Press Release

Better evaluation of aid spending could save hundreds of millions of dollars, finds new study

July 19, 2022

WASHINGTON, 19th July 2022—The effects of most international development spending remain unknown, despite the potential for evaluation to save governments and aid agencies hundreds of millions of dollars and improve lives, according to a new large-scale analysis.

Experts from governments, aid agencies, leading universities, and nongovernmental organizations across the world—including the World Bank, the African Population and Health Research Center, Yale and Harvard Universities and many others, as well as current and former Ministers from low- and middle- income countries—are calling for more funding to be allocated to rigorously evaluating how well a policy or program works.

The group’s report, “Breakthrough for Policy Use: Reinvigorating Impact Evaluation for Global Development,” published today by the Center for Global Development, examines how evidence is used in aid and development programs, drawing on findings from more than 150 studies, as well as consultations with nearly 100 policymakers and researchers.

Experts found that—while rigorous impact evaluation can now be done quickly and at a relatively low cost, with huge potential for returns—just 10 percent of aid assessments carried out can be characterised as impact evaluations. Evaluations often prioritize trip reports and meeting summaries, rather than measuring progress and effects of interventions.

The report outlines how evidence from evaluations is leading to policy change with tangible, large-scale impact on people’s lives; informing policies to help lower the price of mosquito nets and deworming medicines for those who need them and to create low-tech remote education programs during COVID-19, for instance. But the experts say despite this progress—and the 1,600 evaluations of international development policies published in 2020—there is a long way to go.

“COVID-19 has made it clearer than ever that making decisions based on incomplete or outdated evidence costs lives and livelihoods. Researchers need to understand the real-time decisions policymakers are making every day and how evidence can help them, whether they’re responding to pandemics, trying to improve girls’ education, or collecting taxes. What’s more, the potential return is immense: $1 million spent on proper impact evaluation could save hundreds of millions in mistargeted or ineffective spending.” said Amanda Glassman, executive vice president at the Center for Global Development and co-chair of the working group.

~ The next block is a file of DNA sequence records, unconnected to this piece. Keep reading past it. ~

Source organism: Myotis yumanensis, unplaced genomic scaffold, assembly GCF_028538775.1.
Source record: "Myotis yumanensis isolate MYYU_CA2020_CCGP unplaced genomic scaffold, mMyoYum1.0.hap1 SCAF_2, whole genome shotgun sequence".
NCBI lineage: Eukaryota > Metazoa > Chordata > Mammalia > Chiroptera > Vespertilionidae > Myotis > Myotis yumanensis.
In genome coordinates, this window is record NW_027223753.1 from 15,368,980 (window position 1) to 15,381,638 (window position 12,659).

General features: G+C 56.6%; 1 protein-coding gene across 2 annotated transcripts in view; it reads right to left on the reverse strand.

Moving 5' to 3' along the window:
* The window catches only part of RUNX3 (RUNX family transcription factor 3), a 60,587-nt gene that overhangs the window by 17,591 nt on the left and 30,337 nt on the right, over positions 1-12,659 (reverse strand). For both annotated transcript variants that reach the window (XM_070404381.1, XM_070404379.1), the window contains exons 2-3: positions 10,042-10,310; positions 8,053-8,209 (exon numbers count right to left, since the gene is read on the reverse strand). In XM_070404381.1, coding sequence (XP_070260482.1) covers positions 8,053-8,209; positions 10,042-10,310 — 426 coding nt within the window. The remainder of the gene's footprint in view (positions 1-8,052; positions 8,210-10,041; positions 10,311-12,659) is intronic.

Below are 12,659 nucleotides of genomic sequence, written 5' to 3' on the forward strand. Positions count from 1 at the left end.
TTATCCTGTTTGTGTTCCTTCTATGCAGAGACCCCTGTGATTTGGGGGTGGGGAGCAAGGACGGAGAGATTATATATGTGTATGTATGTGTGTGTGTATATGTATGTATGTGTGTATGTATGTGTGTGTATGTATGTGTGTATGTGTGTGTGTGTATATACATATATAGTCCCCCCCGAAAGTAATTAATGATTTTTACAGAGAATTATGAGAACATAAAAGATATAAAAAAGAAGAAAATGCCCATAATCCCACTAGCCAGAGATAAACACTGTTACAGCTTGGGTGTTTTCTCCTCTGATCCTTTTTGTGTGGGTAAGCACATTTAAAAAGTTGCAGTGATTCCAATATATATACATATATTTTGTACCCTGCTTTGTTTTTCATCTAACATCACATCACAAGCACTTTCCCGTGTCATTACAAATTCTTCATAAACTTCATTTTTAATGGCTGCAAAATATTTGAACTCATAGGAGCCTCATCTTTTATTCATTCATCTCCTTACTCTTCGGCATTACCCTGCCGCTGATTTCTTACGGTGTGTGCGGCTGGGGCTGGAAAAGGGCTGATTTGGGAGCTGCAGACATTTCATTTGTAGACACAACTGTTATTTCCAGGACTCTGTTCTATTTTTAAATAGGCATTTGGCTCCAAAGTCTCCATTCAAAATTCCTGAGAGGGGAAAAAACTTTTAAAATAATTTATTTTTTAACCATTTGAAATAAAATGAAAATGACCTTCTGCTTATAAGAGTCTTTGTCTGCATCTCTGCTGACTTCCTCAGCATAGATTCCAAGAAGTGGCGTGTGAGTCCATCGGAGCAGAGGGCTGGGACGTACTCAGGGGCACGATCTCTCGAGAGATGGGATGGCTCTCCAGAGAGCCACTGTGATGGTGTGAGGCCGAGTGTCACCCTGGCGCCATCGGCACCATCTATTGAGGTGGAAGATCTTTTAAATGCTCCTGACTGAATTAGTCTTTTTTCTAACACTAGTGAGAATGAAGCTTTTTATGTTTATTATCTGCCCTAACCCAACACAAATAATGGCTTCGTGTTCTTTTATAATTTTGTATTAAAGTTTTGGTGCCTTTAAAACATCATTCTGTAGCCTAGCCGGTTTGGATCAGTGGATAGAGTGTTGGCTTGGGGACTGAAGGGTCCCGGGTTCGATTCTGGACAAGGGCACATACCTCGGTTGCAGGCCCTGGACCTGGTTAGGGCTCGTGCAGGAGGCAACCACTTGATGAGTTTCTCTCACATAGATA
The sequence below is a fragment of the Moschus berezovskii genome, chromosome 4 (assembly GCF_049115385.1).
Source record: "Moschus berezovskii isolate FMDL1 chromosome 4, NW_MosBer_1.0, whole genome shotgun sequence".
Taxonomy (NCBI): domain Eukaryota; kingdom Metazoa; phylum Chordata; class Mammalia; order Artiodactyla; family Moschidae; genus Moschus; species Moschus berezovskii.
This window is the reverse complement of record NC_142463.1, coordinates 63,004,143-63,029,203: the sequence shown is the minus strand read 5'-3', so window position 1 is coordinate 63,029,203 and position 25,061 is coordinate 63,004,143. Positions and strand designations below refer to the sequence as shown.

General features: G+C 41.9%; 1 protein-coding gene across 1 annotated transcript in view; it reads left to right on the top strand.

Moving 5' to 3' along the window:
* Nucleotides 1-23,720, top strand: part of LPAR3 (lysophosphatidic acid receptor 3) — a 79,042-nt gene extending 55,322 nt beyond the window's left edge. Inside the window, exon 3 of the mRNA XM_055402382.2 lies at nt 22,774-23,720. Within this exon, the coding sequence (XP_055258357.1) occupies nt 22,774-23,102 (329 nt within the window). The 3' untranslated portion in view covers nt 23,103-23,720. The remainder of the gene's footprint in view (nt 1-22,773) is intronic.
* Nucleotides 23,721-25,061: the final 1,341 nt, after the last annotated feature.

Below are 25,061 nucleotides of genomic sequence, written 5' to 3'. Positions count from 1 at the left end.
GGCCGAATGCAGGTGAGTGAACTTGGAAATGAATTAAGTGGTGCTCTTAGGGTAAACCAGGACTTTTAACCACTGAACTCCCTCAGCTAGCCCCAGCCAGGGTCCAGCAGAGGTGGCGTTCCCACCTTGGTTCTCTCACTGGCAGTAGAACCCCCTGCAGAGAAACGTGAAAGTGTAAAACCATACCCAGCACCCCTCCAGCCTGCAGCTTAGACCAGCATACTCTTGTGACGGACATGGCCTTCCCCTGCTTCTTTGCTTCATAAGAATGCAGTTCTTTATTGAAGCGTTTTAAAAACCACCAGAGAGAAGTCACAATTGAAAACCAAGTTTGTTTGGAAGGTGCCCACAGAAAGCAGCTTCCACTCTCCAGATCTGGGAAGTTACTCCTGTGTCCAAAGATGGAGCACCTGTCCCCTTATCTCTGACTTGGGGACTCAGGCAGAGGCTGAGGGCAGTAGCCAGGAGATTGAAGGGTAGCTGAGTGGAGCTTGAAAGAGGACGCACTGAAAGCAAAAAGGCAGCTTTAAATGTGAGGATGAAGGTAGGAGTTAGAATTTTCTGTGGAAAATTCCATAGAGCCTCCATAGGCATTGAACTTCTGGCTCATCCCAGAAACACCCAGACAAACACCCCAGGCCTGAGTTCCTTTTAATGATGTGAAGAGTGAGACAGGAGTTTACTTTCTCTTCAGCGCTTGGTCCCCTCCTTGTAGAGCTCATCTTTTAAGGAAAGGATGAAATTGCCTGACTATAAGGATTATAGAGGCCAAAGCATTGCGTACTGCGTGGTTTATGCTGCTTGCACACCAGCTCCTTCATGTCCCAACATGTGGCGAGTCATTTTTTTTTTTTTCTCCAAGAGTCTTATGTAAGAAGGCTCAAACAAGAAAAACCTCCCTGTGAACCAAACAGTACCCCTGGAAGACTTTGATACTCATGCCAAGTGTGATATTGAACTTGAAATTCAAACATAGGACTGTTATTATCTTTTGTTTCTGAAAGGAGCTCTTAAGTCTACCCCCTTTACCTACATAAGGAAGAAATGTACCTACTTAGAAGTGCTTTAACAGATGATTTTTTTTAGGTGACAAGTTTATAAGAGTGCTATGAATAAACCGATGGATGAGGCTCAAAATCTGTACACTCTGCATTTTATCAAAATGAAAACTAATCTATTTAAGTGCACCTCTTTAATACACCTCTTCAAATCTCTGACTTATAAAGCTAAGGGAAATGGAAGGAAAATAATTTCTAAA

When impact evaluations are conducted, they aren’t always useful to, or used by decision makers, the experts found, as they often fail to respond to policymaking priorities, questions, and timelines.

A key issue is that researchers based in the global south are commonly excluded from evaluations in their own countries, fuelling calls to “decolonize development.” Three-quarters of published impact evaluations of social policies in low- and middle-income countries do not have authors based in low- or middle-income countries.

“We now know the benefits to involving researchers with local expertise in research and evaluation projects: you identify more relevant questions, get more useful findings, and policymakers in developing countries are more likely to trust and use results when deciding how to spend limited resources,” said Santhosh Mathew of the Bill & Melinda Gates Foundation’s India Country Office.

“We’re past the days where it makes sense to design a development program in Washington, deploy it in Kenya, and assess it in Washington. We don’t see Kenyan researchers as the main authors of studies on US policy. Why should we accept different trends elsewhere? Researchers with local expertise are there and ready, but they are often overlooked,” added Dr. Catherine Kyobutungi, Executive Director of the African Population and Health Research Center and member of the working group who produced the report.

Other key findings include:

  • Impact evaluations are not carried out in the areas where most aid is spent. While over one-third of official development assistance is spent on transportation, energy, and civil society, for instance, just 7 percent of development impact evaluations are in these sectors.
  • A staggering two-thirds of impact evaluations do not include gender or equity analyses.
  • Only around one in five impact evaluations consider the impact of a program per dollar spent on it.

The expert group lays out recommendations for solving these issues. While action in this area will be largely led by low- and middle- income countries, they call for major donors, including USAID, the World Bank and philanthropies to provide funding for evaluations which are relevant to the priorities of low- and middle-income country policymakers; build incentives for evidence use into their own practices; and support partnerships with locally immersed researchers.

“We hear a lot about what the ‘best buys’ in development are, whether this issue or that issue should get the most money. But the real best buy is making sure we know what really works, and that policymakers know it too,” concluded Ruth Levine, co-chair of the working group and chief executive officer of IDinsight.

The full report is available at